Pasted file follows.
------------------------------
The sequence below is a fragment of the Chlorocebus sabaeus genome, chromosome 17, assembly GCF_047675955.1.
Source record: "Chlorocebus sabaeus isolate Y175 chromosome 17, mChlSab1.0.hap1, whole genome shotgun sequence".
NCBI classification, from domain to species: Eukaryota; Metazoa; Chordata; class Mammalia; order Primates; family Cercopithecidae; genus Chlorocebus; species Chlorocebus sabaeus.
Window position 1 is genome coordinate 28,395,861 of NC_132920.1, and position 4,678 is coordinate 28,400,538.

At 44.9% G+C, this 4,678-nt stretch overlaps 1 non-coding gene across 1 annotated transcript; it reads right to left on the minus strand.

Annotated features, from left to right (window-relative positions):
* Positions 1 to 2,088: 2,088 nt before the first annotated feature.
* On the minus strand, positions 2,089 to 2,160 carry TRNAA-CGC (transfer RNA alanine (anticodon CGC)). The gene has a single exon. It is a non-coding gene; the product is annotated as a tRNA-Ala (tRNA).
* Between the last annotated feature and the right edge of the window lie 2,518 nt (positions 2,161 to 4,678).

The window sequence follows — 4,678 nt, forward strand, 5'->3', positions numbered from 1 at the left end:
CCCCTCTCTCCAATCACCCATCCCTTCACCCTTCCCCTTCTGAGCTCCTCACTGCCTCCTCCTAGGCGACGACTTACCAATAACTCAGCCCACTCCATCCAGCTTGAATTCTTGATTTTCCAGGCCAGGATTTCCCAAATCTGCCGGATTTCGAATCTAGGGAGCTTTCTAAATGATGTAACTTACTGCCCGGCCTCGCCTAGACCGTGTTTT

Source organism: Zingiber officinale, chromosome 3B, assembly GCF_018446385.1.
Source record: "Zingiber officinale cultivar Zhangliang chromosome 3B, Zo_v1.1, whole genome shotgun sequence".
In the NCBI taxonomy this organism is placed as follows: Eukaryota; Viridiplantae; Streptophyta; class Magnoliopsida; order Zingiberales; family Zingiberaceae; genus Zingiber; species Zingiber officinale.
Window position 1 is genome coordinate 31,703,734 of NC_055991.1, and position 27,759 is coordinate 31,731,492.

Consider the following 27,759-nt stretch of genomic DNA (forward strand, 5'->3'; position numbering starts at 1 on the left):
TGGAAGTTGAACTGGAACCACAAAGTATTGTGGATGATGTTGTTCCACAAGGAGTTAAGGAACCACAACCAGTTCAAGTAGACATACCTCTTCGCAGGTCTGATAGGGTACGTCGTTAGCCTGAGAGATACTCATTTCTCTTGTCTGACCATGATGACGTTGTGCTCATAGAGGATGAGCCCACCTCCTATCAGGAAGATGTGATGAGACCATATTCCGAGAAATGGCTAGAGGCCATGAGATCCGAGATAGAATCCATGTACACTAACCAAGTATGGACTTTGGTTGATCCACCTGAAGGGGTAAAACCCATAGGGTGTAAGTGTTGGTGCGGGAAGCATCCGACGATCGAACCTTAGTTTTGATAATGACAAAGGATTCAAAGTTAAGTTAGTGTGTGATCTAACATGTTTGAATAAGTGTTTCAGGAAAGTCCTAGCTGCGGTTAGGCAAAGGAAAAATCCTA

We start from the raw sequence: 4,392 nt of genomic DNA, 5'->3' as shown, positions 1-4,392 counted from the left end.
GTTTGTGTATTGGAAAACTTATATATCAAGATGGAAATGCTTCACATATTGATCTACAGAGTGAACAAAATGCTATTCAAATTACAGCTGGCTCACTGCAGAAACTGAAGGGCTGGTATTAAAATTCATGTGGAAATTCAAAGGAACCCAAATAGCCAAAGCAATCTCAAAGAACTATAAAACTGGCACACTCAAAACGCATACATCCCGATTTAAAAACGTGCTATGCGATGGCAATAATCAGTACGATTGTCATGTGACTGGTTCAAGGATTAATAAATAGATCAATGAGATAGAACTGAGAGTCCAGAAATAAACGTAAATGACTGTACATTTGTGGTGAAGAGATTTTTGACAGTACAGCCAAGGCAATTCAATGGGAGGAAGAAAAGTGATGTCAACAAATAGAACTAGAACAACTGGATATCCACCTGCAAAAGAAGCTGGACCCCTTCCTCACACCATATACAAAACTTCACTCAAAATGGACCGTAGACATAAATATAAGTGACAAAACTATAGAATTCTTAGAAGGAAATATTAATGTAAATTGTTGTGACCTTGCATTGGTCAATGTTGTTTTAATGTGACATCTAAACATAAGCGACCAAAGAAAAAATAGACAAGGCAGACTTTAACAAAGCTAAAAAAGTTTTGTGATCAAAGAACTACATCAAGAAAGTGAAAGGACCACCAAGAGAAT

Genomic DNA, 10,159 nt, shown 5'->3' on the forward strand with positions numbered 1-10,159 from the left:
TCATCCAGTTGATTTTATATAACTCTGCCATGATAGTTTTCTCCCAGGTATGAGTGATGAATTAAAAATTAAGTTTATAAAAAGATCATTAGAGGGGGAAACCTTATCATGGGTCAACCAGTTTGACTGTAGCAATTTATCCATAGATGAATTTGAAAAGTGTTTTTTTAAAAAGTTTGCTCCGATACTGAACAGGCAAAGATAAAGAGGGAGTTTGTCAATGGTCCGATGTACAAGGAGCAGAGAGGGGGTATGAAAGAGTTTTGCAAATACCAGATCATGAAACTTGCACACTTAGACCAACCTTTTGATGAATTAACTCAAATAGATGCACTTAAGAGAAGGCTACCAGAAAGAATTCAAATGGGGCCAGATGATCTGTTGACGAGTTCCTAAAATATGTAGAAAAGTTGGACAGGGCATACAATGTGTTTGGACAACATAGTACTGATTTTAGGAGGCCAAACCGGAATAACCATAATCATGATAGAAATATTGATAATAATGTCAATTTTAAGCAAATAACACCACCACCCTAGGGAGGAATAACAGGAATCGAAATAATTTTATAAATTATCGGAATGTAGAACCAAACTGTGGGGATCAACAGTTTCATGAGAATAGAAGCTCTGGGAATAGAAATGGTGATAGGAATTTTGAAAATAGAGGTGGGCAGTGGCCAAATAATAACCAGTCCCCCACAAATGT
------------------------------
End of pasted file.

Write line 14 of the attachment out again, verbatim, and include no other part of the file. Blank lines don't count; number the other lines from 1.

In the NCBI taxonomy this organism is placed as follows: Eukaryota; Viridiplantae; Streptophyta; class Magnoliopsida; order Zingiberales; family Zingiberaceae; genus Zingiber; species Zingiber officinale.